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Birding Report
Many people came to enjoy the excitement of mid-May birding at Presqu'ile Provincial Park. While there were some disappointingly slow days, there were enough interesting finds to keep birders from being skunked.
The peak of the BRANT migration occurred on May 18, when large flocks flew by. A BLUE-WINGED TEAL, unusual in the Park at this late date, flew past today. A male RING-NECKED DUCK continues to frequent the inner part of Presqu'ile Bay, accompanied on one occasion by a female BUFFLEHEAD and on another occasion by a female COMMON GOLDENEYE. A pair (male and female) of each of the latter two species was off the lighthouse on May 17. Flocks of WHITE-WINGED SCOTERS have been seen off the lighthouse and in Popham Bay. Hundreds of LONG-TAILED DUCKS were present on May 18, but they seem to have left on that night, as only a few have been seen each day since. Both COMMON and RED-BREASTED MERGANSERS have been in Popham Bay in the last few days, as well as a SURF SCOTER on May 19 and RED-THROATED LOONS on May 17 and 18.
A LEAST BITTERN was found on May 22. There are always GREAT EGRETS and BLACK-CROWNED NIGHT-HERONS to be seen on High Bluff Island with a scope if one knows where to look and if there is no fog. There have been at least three sightings of an immature BALD EAGLE and one of an adult. A MERLIN has also been seen. COMMON GALLINULES have been seen in the marsh on at least two days.
There have been shorebirds on the beach and at Owen Point every day, the numbers and the species composition varying day by day and hour by hour. BLACK-BELLIED PLOVERS had not been reported since May 18 but showed up again today. The WILLET that was reported last week was still present on May 18. The first WHIMBRELS, a flock of 31, flew past Owen Point on May 20 just in time for the conclusion of the Warblers and Whimbrels weekend, but today there were at least two flocks, some of which landed on the beach. RUDDY TURNSTONES were present on May 18 and 23. A single RED KNOT was on the beach on May 21, but more can be expected within the next week or two. The first SANDERLING showed up today. A WHITE-RUMPED SANDPIPER was on the beach on May 18. The majority of the shorebirds have been DUNLINS. On three different days there were SHORT-BILLED DOWITCHERS. Some late gulls have been around: an ICELAND GULL on May 20, several LESSER BLACK-BACKED GULLS, and a GLAUCOUS GULL on May 19.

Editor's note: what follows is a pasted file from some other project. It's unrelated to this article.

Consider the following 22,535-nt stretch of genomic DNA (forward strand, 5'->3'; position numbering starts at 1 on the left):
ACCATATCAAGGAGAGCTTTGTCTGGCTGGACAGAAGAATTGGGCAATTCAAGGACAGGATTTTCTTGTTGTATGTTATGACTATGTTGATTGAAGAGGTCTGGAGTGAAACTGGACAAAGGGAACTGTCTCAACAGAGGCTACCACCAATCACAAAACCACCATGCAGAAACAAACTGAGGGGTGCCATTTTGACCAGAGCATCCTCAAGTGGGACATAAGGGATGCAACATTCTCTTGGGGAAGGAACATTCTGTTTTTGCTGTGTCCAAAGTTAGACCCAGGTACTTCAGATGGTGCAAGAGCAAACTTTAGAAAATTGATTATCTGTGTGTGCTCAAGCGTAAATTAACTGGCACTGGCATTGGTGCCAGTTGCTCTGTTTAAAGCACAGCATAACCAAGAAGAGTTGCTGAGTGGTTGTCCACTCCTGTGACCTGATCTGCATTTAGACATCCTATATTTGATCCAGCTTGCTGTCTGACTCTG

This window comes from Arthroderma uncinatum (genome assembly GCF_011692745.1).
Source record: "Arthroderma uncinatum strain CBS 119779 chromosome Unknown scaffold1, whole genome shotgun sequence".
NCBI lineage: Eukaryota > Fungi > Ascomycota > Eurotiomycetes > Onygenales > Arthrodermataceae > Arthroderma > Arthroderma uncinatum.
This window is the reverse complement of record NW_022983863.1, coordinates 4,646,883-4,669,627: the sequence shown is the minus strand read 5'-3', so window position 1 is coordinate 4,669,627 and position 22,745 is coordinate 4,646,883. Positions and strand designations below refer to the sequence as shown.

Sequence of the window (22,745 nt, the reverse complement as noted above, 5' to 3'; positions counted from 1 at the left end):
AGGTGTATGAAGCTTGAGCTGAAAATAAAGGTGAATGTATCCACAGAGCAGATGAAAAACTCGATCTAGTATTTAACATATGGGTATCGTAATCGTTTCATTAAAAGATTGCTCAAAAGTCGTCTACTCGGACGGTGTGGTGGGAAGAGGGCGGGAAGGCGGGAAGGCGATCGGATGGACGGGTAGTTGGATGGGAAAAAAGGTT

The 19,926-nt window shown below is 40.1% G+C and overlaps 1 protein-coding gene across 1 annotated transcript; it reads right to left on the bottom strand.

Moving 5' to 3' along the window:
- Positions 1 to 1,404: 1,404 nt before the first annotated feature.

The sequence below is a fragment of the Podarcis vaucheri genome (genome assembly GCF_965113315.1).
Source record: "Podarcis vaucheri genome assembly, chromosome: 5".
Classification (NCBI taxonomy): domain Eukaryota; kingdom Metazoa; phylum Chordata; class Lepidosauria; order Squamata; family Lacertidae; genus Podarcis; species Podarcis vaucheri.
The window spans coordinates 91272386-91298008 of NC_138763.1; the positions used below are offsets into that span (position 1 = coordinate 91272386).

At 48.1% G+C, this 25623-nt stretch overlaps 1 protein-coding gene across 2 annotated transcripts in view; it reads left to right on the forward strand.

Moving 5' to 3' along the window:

We are still awaiting the first cuckoo sighting, normally expected by this date. Someone found, presumably heard, two BARRED OWLS. A NORTHERN SAW-WHET OWL is nesting in the Park and the site has been declared off limits to prevent further harassment of the birds. On May 21 a COMMON NIGHTHAWK was seen. A RED-HEADED WOODPECKER re-appeared at 83 Bayshore Road this morning after an absence of a couple of weeks.
Flycatchers and vireos have been abundant this week. WILLOW FLYCATCHERS, and a YELLOW-THROATED and two PHILADELPHIA VIREOS were among them. The only OLIVE-SIDED FLYCATCHER to date was on May 19. A TUFTED TITMOUSE was reported at the lighthouse on May 21 without any details. Single EASTERN BLUEBIRD and GRAY-CHEEKED THRUSH sightings were the most interesting of that family. All afternoon today a NORTHERN MOCKINGBIRD was on the lawn at 186 Bayshore Road until chased off by a RED-WINGED BLACKBIRD. CEDAR WAXWINGS have been migrating in moderate numbers for the past three days. A rather late BLUE-WINGED WARBLER was seen on May 20. MOURNING WARBLERS have begun to appear. A singing CERULEAN WARBLER at the lighthouse yesterday afternoon was a rare find. BLACKPOLL WARBLERS are among the most plentiful of the late warblers these days, but there have also been several each of BAY-BREASTED, CANADA, and WILSON'S WARBLERS. Several observers have seen a CLAY-COLORED SPARROW at the calf pasture. Two DARK-EYED JUNCOES were at 186 Bayshore Road on May 17 and one was still there on the following day. Several ORCHARD ORIOLES and PINE SISKINS round out the week's sightings.
To reach Presqu'ile Provincial Park, follow the signs from Brighton. Locations within the Park are shown on a map at the back of a tabloid that is available at the Park gate. Access to the offshore islands is restricted at this time of year to prevent disturbance to the colonial nesting birds there. Birders are encouraged to record their observations on the bird sightings board provided near the campground office by The Friends of Presqu'ile Park and to fill out a rare bird report for species not listed there.

Questions and comments about bird sightings at Presqu'ile may be directed to:
FHELLEINER@TRENTU.CA.

Fred Helleiner